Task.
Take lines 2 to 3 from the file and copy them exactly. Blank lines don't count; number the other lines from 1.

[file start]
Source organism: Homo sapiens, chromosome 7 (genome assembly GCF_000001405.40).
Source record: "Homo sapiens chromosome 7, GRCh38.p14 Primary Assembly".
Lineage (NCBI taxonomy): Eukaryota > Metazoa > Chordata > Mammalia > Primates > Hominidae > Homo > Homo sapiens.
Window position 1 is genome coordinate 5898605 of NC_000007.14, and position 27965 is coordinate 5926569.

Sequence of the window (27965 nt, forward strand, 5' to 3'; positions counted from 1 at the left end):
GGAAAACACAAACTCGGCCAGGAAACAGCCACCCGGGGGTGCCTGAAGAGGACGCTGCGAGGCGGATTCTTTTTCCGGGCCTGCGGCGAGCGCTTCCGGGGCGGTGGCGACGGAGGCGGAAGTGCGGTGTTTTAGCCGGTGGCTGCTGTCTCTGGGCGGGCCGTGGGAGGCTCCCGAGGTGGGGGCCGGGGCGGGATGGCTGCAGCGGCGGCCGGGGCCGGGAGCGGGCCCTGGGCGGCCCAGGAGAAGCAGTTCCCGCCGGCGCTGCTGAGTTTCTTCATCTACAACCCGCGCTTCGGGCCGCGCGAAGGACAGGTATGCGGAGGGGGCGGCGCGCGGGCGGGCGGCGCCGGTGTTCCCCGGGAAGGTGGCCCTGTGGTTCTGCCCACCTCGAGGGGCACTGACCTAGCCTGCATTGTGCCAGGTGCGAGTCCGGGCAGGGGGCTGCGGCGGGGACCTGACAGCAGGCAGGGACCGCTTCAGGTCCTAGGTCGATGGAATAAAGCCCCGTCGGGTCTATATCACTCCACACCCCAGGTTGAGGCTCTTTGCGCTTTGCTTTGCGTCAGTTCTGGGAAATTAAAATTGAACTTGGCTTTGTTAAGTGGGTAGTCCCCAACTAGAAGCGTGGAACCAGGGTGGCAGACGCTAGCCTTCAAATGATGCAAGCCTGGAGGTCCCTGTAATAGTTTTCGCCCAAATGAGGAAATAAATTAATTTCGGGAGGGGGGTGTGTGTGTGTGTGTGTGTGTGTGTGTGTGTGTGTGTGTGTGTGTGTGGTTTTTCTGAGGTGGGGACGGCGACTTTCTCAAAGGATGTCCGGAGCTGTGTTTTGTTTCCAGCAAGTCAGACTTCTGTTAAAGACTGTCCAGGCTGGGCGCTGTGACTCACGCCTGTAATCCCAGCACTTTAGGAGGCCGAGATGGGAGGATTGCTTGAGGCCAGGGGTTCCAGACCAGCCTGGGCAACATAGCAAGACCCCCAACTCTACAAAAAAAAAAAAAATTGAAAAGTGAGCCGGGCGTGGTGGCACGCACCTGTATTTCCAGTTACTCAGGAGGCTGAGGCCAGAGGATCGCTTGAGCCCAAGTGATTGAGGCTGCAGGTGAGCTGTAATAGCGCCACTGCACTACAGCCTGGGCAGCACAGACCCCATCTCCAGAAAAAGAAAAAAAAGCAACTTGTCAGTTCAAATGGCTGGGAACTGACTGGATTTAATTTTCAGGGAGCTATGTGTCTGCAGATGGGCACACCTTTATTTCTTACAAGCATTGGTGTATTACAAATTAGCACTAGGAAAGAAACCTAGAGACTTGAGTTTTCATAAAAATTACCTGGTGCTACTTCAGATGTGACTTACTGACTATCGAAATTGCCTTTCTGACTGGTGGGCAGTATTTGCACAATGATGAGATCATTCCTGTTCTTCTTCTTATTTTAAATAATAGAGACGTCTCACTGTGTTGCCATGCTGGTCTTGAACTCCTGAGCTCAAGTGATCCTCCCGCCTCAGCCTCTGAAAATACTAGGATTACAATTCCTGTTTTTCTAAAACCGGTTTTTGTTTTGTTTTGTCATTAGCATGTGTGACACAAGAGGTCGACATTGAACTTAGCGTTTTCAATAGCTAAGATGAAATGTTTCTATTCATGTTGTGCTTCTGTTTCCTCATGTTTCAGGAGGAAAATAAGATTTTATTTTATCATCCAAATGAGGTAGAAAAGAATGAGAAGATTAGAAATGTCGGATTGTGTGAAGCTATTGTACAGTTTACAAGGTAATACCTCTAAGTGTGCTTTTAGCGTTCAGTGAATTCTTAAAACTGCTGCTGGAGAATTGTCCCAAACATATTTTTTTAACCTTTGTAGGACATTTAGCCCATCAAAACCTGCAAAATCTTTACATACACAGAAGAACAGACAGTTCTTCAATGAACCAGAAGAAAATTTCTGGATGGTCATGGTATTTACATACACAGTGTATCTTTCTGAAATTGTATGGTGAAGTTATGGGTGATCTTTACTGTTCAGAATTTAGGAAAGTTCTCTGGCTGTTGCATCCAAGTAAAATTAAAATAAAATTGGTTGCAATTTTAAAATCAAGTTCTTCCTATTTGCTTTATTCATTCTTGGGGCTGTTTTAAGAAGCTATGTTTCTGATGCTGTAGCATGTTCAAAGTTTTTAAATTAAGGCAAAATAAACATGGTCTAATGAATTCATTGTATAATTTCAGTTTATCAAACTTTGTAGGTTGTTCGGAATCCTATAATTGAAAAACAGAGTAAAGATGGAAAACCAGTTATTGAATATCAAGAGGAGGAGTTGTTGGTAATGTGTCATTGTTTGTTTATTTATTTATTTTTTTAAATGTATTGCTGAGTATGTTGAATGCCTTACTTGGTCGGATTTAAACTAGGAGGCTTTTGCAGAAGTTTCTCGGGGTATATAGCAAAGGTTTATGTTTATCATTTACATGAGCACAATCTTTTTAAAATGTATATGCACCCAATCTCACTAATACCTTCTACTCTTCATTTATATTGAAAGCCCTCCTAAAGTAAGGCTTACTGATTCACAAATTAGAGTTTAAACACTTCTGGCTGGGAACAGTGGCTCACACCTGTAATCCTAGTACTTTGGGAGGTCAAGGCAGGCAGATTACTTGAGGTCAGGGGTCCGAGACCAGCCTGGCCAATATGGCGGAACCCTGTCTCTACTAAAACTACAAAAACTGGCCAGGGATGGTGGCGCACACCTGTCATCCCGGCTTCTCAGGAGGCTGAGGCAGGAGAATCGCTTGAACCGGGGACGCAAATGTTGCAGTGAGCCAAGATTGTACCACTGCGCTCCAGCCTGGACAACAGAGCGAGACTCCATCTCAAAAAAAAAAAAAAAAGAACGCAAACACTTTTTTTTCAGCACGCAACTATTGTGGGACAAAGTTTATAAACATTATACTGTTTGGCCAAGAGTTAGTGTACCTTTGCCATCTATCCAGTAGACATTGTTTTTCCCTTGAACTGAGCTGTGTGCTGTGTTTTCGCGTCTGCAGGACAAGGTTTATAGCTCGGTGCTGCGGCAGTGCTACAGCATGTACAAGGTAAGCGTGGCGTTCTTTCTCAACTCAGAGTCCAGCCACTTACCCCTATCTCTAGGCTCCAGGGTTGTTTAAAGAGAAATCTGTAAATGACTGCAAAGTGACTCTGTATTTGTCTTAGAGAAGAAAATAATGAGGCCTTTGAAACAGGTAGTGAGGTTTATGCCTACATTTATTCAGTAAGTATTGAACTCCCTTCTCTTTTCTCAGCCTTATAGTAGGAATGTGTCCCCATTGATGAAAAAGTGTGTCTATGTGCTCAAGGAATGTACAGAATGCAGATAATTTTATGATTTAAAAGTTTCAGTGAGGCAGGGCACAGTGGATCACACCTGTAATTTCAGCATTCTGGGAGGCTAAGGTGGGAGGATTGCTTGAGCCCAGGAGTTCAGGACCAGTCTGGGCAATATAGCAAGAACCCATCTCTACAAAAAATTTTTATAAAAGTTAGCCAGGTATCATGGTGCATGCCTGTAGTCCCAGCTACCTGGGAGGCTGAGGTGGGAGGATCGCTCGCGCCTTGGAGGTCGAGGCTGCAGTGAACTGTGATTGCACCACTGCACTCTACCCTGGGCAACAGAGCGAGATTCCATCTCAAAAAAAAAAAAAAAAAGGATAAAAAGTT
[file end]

Source record: "Homo sapiens chromosome 7, GRCh38.p14 Primary Assembly".
Lineage (NCBI taxonomy): Eukaryota > Metazoa > Chordata > Mammalia > Primates > Hominidae > Homo > Homo sapiens.